Saturday, April 28, 2012

Bike helmet camera mount


Today I got a new helmet cam, a Contour Roam, but was not happy with the mounts that come with it, which rely solely on sticky tape to hold them to the helmet.  I designed and printed my own and published it on Thingiverse

Thursday, April 19, 2012

Bike horn


I’ve been riding with an AirZound air horn on my commuter bike for a couple of years now, and it’s pretty good but it is not durable.  It’s now almost totally dead, only working when the pressure is over 110 PSI.  Also they are known for not working in cold temperatures, below about 35*F.  This makes them useless for months out of the year.
I bought a car horn to put on my bike probably 7 years ago but it’s just been sitting around.  I finally decided to do something about it.  Here are photos of the (nearly) complete project.
This is the horn mounted on the rear rack deck with an L bracket using two #10 screws and nuts with lockwashers.  You can also see the saddle bag that holds the battery and 12v relay.
Here is the 12v lead acid cell and the relay.  The relay might be able to be skipped, but it’s really a good idea to use it.  The horn button really isn’t supposed to take this kind of load, and also you’d have to use heavier wire to go to the button.
I bought one of the standard type horn buttons available at any auto parts store:
I bent the tabs down so that they fit nicely alongside the stem on my handlebars, connected the wires to it, wrapped the stem with some electrical tape to insulate it, slid the tabs alongside the stem, secured through the tab holes with a tie wrap, then covered the whole mess with some old inner tube scraps and secured that with two tie wraps, like so:
The parts list goes something like this:
Car horn – $15 at auto parts store
Button – $4 at auto parts store
Relay – $7 at auto parts store
12v 1.8A lead acid battery – $14 on eBay
L bracket, nuts, bolts, wire, connectors, zip ties, inner tubes – Lying around or maybe $10 if you need to buy them.
You’ll also need a battery charger.  I have several lying around, but if you needed to buy one, for a battery this size something like a Harbor Freight float charger, which often goes on sale for $6, would be fine.
So this is probably a $40 to $50 project.  An AirZound is $25 and works really well if you only ride in warm weather.  It’s possible that an AirZound might last a long time if you took it inside in the winter. After two years on the bike mine is basically useless.
One note if you’re not so hot on electronics.  You need a battery capable of delivering at least 6 amps of current.  A battery the size of your pinky won’t run a horn even though it may be a 12v battery.  A batch of AA cells probably wouldn’t do it either.  Lead acid cells are really good at delivering high currents, and this tiny one only weighs a bit over one pound.  I think the whole thing probably weighs under 3 pounds.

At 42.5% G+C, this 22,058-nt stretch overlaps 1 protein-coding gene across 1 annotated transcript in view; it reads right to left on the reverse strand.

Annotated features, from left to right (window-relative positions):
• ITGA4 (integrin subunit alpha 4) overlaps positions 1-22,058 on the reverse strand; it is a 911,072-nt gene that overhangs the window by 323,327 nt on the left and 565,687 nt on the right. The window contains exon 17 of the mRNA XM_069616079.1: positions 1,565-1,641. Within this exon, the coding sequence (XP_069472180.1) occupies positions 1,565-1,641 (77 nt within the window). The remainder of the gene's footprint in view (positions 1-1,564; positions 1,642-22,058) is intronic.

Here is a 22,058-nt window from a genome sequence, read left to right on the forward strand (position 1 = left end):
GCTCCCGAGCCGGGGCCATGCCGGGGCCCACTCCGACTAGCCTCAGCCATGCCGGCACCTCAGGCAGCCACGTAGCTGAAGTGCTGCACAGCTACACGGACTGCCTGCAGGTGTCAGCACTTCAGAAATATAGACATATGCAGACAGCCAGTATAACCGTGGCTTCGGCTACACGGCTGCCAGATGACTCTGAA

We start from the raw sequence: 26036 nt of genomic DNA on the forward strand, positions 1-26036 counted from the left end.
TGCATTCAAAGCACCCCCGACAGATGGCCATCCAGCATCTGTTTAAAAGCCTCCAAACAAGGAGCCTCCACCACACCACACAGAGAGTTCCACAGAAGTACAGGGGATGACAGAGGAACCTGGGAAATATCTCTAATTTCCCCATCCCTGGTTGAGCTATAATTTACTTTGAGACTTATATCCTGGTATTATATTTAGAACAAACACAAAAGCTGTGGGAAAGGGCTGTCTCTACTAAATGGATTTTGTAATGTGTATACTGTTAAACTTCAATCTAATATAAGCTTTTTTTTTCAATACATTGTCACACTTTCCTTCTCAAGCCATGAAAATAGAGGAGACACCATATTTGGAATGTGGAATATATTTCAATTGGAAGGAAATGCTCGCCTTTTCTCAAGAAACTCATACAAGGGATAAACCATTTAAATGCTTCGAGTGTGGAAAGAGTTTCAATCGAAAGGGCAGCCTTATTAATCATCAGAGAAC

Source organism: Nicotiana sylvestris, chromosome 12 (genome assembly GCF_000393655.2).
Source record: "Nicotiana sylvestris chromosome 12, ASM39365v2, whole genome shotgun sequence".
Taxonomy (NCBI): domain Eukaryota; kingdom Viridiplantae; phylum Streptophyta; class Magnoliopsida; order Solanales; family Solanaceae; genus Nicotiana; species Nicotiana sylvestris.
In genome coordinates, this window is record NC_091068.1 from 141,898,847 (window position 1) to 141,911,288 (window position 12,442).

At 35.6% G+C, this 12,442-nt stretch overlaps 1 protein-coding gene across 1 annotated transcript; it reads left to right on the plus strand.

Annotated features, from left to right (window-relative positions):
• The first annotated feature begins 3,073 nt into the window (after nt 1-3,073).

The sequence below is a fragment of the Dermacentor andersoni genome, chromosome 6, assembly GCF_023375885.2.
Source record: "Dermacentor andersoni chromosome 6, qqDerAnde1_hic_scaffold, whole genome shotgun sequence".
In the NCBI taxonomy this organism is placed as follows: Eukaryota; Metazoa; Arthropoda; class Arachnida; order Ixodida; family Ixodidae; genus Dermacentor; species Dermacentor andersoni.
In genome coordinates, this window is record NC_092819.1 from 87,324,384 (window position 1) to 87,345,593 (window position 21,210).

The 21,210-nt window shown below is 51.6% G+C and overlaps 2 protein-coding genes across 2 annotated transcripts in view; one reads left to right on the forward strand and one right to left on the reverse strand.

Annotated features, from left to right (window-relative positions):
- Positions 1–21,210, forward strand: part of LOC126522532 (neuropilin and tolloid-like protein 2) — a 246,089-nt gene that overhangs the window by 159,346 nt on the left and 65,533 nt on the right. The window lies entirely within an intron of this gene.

Monday, April 9, 2012

Next project: Solar power!


I apologize for the haitus, it’s been quite busy at work, and I’ve also been doing some spring maintenance and grounds work at home.
However, I have my next experimental project lined up – I’m going to be building a PV solar panel from bare cells, building the frame to put them in, and hooking them up to a grid-tied inverter.  I want to see how much fuss is involved in this.  Prices have come down A LOT in the last couple of years, and I think solar is going to be a pretty big deal in the next few years.
If you’re not familiar with the term, a “grid tie inverter” takes power from the solar panel and converts it into AC power and feeds it back into the normal wiring that’s already in your house.(*)  This is a very exciting technology because it means that you can avoid what in the past has been by far the most expensive part of solar – you don’t need a room full of batteries, you don’t need to run a second set of wiring in your house to support low voltage appliances and lighting, you don’t need a whole lot of things.
What happens, then, is that the inverter offsets your usage, and in fact if the inverter is putting out more watts than you’re using, your electrical meter can run backwards.  Most US households use a few thousand watts (I hear that 5000 watts per household is a good working number, but if like me you’ve instituted conservation measures, and especially if you use gas for your various heating needs, it may be significantly less than that.
This is called “net metering” where the meter reads the net amount of power you consume after you’ve fed some power back in.  If you have one of the new, digital power meters, they generally will NOT run backwards, they’re “greedy” and are programmed to not give you credit for power fed back to the grid.  In some states and some power companies, they will actually install a second meter to measure power that you have fed back into the grid.  Of course, in those cases you do not get paid full retail, so they may be charging you 12 cents/kwh for power and only paying you 8 cents/kwh, so if the rules allow, it makes sense to divert some of your solar output into offsetting your own use before feeding any back to the power company.
In its simplest form, you just plug the inverter into a normal wall socket, hook up the solar panels, and you’re done.  I’ve even seen photos of panels just propped up in living room windows.
(*)  These are SPECIAL INVERTERS that are designed for this purpose – don’t think that you can go to the store and buy a camping inverter and plug it in – bad things will happen if you do that (as in bad things that may involve fire trucks and emergency services and not-at-all-amused insurance companies).